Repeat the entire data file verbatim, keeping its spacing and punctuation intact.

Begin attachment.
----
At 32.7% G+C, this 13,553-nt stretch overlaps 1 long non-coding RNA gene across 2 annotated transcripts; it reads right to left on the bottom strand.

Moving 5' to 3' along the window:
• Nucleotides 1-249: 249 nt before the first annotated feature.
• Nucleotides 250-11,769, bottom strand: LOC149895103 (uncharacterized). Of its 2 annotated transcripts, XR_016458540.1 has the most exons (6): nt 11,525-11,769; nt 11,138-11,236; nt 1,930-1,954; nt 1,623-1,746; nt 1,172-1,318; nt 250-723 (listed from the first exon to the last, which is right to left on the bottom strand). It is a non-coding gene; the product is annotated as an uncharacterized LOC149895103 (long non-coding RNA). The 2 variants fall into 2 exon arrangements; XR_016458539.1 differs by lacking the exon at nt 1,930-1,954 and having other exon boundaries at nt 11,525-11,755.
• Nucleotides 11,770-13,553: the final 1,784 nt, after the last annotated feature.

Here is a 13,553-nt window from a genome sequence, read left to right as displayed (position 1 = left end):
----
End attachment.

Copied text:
At 32.7% G+C, this 13,553-nt stretch overlaps 1 long non-coding RNA gene across 2 annotated transcripts; it reads right to left on the bottom strand.

Moving 5' to 3' along the window:
• Nucleotides 1-249: 249 nt before the first annotated feature.
• Nucleotides 250-11,769, bottom strand: LOC149895103 (uncharacterized). Of its 2 annotated transcripts, XR_016458540.1 has the most exons (6): nt 11,525-11,769; nt 11,138-11,236; nt 1,930-1,954; nt 1,623-1,746; nt 1,172-1,318; nt 250-723 (listed from the first exon to the last, which is right to left on the bottom strand). It is a non-coding gene; the product is annotated as an uncharacterized LOC149895103 (long non-coding RNA). The 2 variants fall into 2 exon arrangements; XR_016458539.1 differs by lacking the exon at nt 1,930-1,954 and having other exon boundaries at nt 11,525-11,755.
• Nucleotides 11,770-13,553: the final 1,784 nt, after the last annotated feature.

Here is a 13,553-nt window from a genome sequence, read left to right as displayed (position 1 = left end):